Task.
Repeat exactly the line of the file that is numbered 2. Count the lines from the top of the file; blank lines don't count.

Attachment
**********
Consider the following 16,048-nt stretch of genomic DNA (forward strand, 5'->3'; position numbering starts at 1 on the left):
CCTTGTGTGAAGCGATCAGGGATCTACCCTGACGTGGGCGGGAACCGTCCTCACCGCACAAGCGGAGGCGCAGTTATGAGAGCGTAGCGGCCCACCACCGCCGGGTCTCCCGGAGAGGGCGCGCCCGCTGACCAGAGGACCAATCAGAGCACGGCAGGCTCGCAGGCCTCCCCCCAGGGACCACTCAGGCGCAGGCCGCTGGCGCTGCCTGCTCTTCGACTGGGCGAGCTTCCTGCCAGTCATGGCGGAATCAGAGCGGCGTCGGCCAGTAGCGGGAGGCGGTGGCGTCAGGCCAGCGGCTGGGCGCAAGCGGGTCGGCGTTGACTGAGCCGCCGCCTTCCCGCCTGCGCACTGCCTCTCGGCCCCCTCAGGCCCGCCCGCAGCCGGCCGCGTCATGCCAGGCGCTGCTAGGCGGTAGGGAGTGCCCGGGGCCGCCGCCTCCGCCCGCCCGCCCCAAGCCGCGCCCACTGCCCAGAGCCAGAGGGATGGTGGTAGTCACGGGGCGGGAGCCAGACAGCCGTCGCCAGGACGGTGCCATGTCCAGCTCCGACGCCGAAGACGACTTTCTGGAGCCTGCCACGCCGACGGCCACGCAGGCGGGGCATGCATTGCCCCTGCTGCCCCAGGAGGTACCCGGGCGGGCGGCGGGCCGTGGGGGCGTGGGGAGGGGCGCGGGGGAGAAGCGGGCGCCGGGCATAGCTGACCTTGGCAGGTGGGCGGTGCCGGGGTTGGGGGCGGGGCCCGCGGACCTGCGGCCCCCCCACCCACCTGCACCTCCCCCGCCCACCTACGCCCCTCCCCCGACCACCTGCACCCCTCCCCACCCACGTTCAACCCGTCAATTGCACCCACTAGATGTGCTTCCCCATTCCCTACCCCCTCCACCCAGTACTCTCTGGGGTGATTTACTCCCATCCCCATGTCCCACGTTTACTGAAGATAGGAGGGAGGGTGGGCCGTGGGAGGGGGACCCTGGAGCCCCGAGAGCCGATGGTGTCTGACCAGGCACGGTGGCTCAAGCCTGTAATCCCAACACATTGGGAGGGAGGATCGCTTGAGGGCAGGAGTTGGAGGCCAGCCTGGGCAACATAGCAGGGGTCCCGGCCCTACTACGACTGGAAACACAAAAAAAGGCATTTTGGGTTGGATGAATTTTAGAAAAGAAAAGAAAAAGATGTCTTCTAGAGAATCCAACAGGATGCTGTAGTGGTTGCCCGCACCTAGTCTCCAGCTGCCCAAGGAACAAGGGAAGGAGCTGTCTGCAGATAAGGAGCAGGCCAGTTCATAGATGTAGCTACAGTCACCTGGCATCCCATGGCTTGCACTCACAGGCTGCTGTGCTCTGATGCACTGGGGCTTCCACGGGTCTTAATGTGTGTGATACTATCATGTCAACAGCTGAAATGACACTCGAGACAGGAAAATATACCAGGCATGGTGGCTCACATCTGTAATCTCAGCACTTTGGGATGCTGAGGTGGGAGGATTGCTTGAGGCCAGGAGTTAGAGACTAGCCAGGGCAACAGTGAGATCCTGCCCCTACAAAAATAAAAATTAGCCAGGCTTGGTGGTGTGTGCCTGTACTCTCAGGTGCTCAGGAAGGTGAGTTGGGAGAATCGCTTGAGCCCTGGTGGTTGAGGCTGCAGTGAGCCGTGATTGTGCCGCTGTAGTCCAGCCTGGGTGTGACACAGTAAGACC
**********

CCTTGTGTGAAGCGATCAGGGATCTACCCTGACGTGGGCGGGAACCGTCCTCACCGCACAAGCGGAGGCGCAGTTATGAGAGCGTAGCGGCCCACCACCGCCGGGTCTCCCGGAGAGGGCGCGCCCGCTGACCAGAGGACCAATCAGAGCACGGCAGGCTCGCAGGCCTCCCCCCAGGGACCACTCAGGCGCAGGCCGCTGGCGCTGCCTGCTCTTCGACTGGGCGAGCTTCCTGCCAGTCATGGCGGAATCAGAGCGGCGTCGGCCAGTAGCGGGAGGCGGTGGCGTCAGGCCAGCGGCTGGGCGCAAGCGGGTCGGCGTTGACTGAGCCGCCGCCTTCCCGCCTGCGCACTGCCTCTCGGCCCCCTCAGGCCCGCCCGCAGCCGGCCGCGTCATGCCAGGCGCTGCTAGGCGGTAGGGAGTGCCCGGGGCCGCCGCCTCCGCCCGCCCGCCCCAAGCCGCGCCCACTGCCCAGAGCCAGAGGGATGGTGGTAGTCACGGGGCGGGAGCCAGACAGCCGTCGCCAGGACGGTGCCATGTCCAGCTCCGACGCCGAAGACGACTTTCTGGAGCCTGCCACGCCGACGGCCACGCAGGCGGGGCATGCATTGCCCCTGCTGCCCCAGGAGGTACCCGGGCGGGCGGCGGGCCGTGGGGGCGTGGGGAGGGGCGCGGGGGAGAAGCGGGCGCCGGGCATAGCTGACCTTGGCAGGTGGGCGGTGCCGGGGTTGGGGGCGGGGCCCGCGGACCTGCGGCCCCCCCACCCACCTGCACCTCCCCCGCCCACCTACGCCCCTCCCCCGACCACCTGCACCCCTCCCCACCCACGTTCAACCCGTCAATTGCACCCACTAGATGTGCTTCCCCATTCCCTACCCCCTCCACCCAGTACTCTCTGGGGTGATTTACTCCCATCCCCATGTCCCACGTTTACTGAAGATAGGAGGGAGGGTGGGCCGTGGGAGGGGGACCCTGGAGCCCCGAGAGCCGATGGTGTCTGACCAGGCACGGTGGCTCAAGCCTGTAATCCCAACACATTGGGAGGGAGGATCGCTTGAGGGCAGGAGTTGGAGGCCAGCCTGGGCAACATAGCAGGGGTCCCGGCCCTACTACGACTGGAAACACAAAAAAAGGCATTTTGGGTTGGATGAATTTTAGAAAAGAAAAGAAAAAGATGTCTTCTAGAGAATCCAACAGGATGCTGTAGTGGTTGCCCGCACCTAGTCTCCAGCTGCCCAAGGAACAAGGGAAGGAGCTGTCTGCAGATAAGGAGCAGGCCAGTTCATAGATGTAGCTACAGTCACCTGGCATCCCATGGCTTGCACTCACAGGCTGCTGTGCTCTGATGCACTGGGGCTTCCACGGGTCTTAATGTGTGTGATACTATCATGTCAACAGCTGAAATGACACTCGAGACAGGAAAATATACCAGGCATGGTGGCTCACATCTGTAATCTCAGCACTTTGGGATGCTGAGGTGGGAGGATTGCTTGAGGCCAGGAGTTAGAGACTAGCCAGGGCAACAGTGAGATCCTGCCCCTACAAAAATAAAAATTAGCCAGGCTTGGTGGTGTGTGCCTGTACTCTCAGGTGCTCAGGAAGGTGAGTTGGGAGAATCGCTTGAGCCCTGGTGGTTGAGGCTGCAGTGAGCCGTGATTGTGCCGCTGTAGTCCAGCCTGGGTGTGACACAGTAAGACC